The strength of this second book is the character Mattie. She has a depth and realness even in such a short book. You can feel the tension she feels as a working mom, a spouse disappointed in how her marriage has developed, and someone wondering how to make things right. Her concerns and her wrestling with her husband’s newfound faith are interesting and thoughtful

The way Gregory outlines why God loves mankind and wants to connect with them may not be philosophically rigorous but it does have an emotional strength to it; it is a conception you can understand. For the most part, however, the book introduces – or begins explore – why this connection with God is the key to a fulfilling life rather than making a well rounded argument. It is a short conversation after all.

From a stylistic standpoint the suspension of disbelief gets a bit difficult after a while. All of the “and then I took another sip of my coffee” or “he smiled and made faces at the baby in the seat in front of us” are rather thin distractions from the fact that this is clearly a sort of seeker friendly sermon disguised as fiction.

And I think that is why these books leave me flat. There is very little artfulness involved. Gregory has some skill in weaving a conversation, but the rest of the fictional nature of the story is meaningless. The fact that they are on plane or in an airport adds nothing to the story. The fiction aspect is just not that creative.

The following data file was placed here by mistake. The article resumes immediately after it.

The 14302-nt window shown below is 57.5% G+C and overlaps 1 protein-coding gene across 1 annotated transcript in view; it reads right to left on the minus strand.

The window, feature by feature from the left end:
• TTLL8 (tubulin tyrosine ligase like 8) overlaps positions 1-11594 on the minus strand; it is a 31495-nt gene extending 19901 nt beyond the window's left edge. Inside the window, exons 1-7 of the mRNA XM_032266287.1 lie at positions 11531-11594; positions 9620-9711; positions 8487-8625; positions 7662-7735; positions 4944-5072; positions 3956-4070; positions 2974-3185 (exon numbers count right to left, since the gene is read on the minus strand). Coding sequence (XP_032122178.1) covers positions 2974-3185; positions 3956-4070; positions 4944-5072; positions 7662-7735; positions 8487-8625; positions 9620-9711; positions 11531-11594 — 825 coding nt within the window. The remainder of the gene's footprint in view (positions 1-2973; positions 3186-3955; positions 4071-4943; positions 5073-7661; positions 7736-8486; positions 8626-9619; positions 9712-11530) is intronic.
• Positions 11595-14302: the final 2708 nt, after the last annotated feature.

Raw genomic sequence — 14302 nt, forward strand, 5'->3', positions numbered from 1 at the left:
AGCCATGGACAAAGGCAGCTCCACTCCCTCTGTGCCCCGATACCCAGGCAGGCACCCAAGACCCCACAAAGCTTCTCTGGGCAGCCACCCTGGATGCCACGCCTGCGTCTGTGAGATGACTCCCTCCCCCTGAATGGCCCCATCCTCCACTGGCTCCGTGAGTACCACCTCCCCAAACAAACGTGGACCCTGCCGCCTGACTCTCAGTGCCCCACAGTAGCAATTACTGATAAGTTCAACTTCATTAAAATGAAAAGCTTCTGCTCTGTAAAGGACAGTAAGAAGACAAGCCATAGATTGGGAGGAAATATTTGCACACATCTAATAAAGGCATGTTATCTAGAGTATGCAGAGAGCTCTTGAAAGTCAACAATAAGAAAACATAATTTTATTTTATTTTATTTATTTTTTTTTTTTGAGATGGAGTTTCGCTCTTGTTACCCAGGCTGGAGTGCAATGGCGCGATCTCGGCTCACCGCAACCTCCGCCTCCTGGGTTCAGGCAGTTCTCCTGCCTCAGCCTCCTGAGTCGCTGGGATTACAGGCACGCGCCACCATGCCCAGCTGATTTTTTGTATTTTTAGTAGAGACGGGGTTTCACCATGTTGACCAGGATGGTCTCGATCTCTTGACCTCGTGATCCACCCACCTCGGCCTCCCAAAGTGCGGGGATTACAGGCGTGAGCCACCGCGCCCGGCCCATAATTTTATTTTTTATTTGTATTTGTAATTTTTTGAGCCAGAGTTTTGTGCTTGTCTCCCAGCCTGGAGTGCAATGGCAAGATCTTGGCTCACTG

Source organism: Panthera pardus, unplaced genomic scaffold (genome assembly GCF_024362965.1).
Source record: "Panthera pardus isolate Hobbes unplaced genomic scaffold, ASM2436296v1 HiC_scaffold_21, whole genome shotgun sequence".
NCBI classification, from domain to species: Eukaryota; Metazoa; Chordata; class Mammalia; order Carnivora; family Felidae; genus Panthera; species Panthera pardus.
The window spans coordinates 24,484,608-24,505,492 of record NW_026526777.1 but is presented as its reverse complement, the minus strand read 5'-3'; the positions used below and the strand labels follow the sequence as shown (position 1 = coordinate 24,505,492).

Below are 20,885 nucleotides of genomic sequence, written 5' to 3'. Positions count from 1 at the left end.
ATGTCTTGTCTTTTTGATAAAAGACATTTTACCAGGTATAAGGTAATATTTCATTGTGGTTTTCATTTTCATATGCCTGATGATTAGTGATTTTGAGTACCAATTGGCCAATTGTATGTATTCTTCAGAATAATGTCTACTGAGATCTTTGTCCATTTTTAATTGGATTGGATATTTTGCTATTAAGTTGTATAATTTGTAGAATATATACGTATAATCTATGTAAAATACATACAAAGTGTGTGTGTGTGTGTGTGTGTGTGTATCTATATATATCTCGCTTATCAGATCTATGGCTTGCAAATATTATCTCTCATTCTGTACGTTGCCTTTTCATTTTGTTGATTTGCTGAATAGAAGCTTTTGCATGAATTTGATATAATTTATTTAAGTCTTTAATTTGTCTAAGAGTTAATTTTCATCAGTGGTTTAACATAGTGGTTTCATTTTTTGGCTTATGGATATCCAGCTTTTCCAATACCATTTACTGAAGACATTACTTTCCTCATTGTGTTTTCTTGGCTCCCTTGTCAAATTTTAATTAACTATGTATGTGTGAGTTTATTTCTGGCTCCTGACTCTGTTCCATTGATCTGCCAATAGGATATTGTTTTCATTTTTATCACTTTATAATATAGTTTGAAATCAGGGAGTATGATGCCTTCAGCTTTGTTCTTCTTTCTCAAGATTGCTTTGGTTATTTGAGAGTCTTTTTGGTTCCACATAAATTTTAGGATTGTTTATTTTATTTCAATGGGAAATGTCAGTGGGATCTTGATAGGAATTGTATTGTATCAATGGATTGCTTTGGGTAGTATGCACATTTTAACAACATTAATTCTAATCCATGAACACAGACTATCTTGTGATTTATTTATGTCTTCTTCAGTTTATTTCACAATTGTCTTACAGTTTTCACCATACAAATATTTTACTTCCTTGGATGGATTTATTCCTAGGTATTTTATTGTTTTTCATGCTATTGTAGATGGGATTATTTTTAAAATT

And theologically the appeal is also rather shallow. Don’t get me wrong, I am not saying that a basic conception of God and his relationship with mankind isn’t important; or that deep theology is necessary. It is just that having Jesus be a wonderful, friendly, understanding, gentle stranger whose answer is love is always in danger of falling into over-simplified saccharine Christianity.

As I noted before, I have a hunch these books appeal to Christians more than non; that they are better at reminding Christians about the simpler aspects of their faith than they are at convincing unbelievers. But it could be that I am simply not the target audience. That my cynicism, intellectual approach, and literary standards just don’t match up well.

As far as I can tell, the books are quite popular in the Christian community and have sold well. So someone must like them. And it isn’t as if I hate them. It might be more accurate to say I wanted to like them more than I did.

All I can say is what has become the sort of unofficial and often unstated philosophy of this blog: your mileage may vary. Sounds relativistic I know, but there it is.

About the author

Kevin Holtsberry

I work in communications and public affairs. I try to squeeze in as much reading as I can while still spending time with my wife and two kids (and cheering on the Pittsburgh Steelers and Michigan Wolverines during football season - oh, and watching golf too).

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1 Comment

  • Kevin, I totally agree with your reactions and assessments. Someone needed to say it! All I've heard is how great the books are. Thanks.